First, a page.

Oxygen sensing in myeloid cells : implications for physiology and cancer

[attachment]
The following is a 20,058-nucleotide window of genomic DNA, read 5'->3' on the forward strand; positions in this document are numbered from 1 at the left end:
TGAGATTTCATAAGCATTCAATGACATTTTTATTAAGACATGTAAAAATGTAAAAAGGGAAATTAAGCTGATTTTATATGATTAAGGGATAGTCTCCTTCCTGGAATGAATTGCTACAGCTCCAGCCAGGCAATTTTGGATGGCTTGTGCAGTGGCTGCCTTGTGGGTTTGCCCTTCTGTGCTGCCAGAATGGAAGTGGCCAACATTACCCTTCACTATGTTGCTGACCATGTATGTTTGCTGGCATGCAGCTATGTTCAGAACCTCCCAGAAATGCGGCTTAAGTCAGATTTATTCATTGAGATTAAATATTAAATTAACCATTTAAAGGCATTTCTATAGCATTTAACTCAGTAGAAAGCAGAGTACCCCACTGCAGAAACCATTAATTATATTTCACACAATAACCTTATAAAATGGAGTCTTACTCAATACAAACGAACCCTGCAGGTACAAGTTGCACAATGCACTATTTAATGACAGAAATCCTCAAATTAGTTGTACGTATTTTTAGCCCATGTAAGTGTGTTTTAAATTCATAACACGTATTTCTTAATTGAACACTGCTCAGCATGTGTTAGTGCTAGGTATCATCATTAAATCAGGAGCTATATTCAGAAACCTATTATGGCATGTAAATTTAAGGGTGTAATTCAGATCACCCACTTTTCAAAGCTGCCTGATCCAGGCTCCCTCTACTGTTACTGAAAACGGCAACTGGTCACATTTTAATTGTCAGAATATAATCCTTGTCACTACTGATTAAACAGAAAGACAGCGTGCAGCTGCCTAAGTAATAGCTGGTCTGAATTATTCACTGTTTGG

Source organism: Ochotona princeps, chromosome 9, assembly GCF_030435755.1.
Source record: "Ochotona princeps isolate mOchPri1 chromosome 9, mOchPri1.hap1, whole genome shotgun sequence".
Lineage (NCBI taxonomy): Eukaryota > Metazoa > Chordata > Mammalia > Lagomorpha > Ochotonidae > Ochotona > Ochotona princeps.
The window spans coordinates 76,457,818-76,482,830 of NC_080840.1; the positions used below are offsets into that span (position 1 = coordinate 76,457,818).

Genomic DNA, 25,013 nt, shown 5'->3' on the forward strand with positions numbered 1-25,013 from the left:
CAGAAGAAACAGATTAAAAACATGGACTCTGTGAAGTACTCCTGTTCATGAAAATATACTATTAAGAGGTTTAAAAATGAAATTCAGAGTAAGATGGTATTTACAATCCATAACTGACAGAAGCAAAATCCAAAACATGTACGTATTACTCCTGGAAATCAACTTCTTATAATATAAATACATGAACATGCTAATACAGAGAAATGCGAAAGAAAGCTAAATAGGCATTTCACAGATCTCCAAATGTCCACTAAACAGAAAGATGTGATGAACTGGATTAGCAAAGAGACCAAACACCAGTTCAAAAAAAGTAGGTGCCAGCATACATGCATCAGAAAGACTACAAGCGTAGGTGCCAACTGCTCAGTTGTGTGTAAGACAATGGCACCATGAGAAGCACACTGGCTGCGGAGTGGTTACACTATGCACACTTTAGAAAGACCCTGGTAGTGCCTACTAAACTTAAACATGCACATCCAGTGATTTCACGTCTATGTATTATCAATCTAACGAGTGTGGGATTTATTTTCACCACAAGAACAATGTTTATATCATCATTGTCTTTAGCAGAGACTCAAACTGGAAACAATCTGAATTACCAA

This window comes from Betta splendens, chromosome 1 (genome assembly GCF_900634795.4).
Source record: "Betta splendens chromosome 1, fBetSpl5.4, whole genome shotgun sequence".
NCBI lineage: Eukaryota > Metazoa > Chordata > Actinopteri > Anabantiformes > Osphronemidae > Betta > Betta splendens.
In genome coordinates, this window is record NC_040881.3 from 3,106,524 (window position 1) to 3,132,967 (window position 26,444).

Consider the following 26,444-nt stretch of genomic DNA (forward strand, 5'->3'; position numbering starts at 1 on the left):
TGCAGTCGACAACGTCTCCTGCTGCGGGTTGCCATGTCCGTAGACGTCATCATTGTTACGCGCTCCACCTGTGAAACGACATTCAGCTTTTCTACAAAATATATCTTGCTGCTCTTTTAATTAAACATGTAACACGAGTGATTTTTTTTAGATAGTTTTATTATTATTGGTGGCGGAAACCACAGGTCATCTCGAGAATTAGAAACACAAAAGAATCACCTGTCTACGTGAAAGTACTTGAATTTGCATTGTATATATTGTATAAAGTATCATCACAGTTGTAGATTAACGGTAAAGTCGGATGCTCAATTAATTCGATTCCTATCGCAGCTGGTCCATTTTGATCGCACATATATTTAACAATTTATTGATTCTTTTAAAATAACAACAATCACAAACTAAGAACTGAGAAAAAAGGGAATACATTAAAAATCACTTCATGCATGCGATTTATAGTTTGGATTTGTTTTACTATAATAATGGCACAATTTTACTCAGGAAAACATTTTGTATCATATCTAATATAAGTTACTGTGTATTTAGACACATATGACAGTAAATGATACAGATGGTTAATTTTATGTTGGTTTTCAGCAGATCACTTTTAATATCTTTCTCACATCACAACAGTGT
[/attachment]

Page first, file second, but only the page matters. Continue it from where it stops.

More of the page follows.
Sammanfattning: All mammals depend on oxygen in order to produce life-essential energy. They acquire oxygen (O2) through inspiration. In the lungs, O2 is gathered by erythrocytes that consequently deliver it to all cells by the cardiovascular system. O2 levels vary within our bodies. The highest levels are measured in the respiratory system and at lowest in the most peripheral parts of the body, for example skin. Therefore, the physiological levels of O2 are different in different tissues. During pathological events that result in challenged acquisition of O2, such as disturbances in the bloodstream or sudden increases of the cell numbers, the need of O2 often becomes higher than the demand; a condition defined as hypoxia. Because of this, mammals have developed responses that help to manage hypoxia at different levels. Systemically, low O2 levels are sensed by chemoreceptors that activate a chain of reflexes leading to more efficient O2 delivery. Mammalian cells react to hypoxia by increasing O2 independent energy production, which is done through glycolysis. Cells also activate signaling cascades that stimulate more efficient O2 delivery in their environment. Cellular reactions to low O2 are managed by hypoxia inducible factors (HIF), proteins that drive the expression of large amounts of genes necessary for survival in hypoxic environments. O2 sensing is important for all mammalian cell types, however it is particularly crucial for motile cells that move through different tissues with a variable O2 availability. Cells of the immune system need to function also in hypoxic environments. Mononuclear phagocytes (MP) are a group of multifunctional cells of the immune system that are highly dependent on HIF signaling and are also involved in numerous pathological conditions. Previous studies have shown that removal of HIF genes in MP results in dampened disease progression caused by environmental hypoxia, cancer or sepsis. Although the importance of HIF signaling in MP has been shown in several studies, very few of the studies describe the consequences of exaggerated HIF signaling in different states of diseases. The work in this thesis aims to understand the role of myeloid hypoxia in pulmonary edema, cancer and sepsis, that has been described in three different studies attached to this thesis book. We have shown that augmented hypoxic response in MPs is enough to induce highaltitude pulmonary edema (HAPE)-like symptoms to such extent that it could be used as a model for studying pathological effects of environmental hypoxia in mice. In cancer, on the other hand, we showed that MP hypoxic response contributes to immune suppression by blocking cytotoxic lymphocyte proliferation. The MP-driven inhibition of lymphocyte proliferation occurred during antigen presentation, a process important for lymphocyte activation. Finally, in endotoxin induced sepsis, our studies demonstrated that removal of HIF-1α leads to decreased hypoglycemia due to reduced glycolysis. The strongest reduction in glycolysis was observed in the heart and brown fat. In conclusion, HIF signaling in MP plays a complex, yet important role in pathogenesis of several major diseases.

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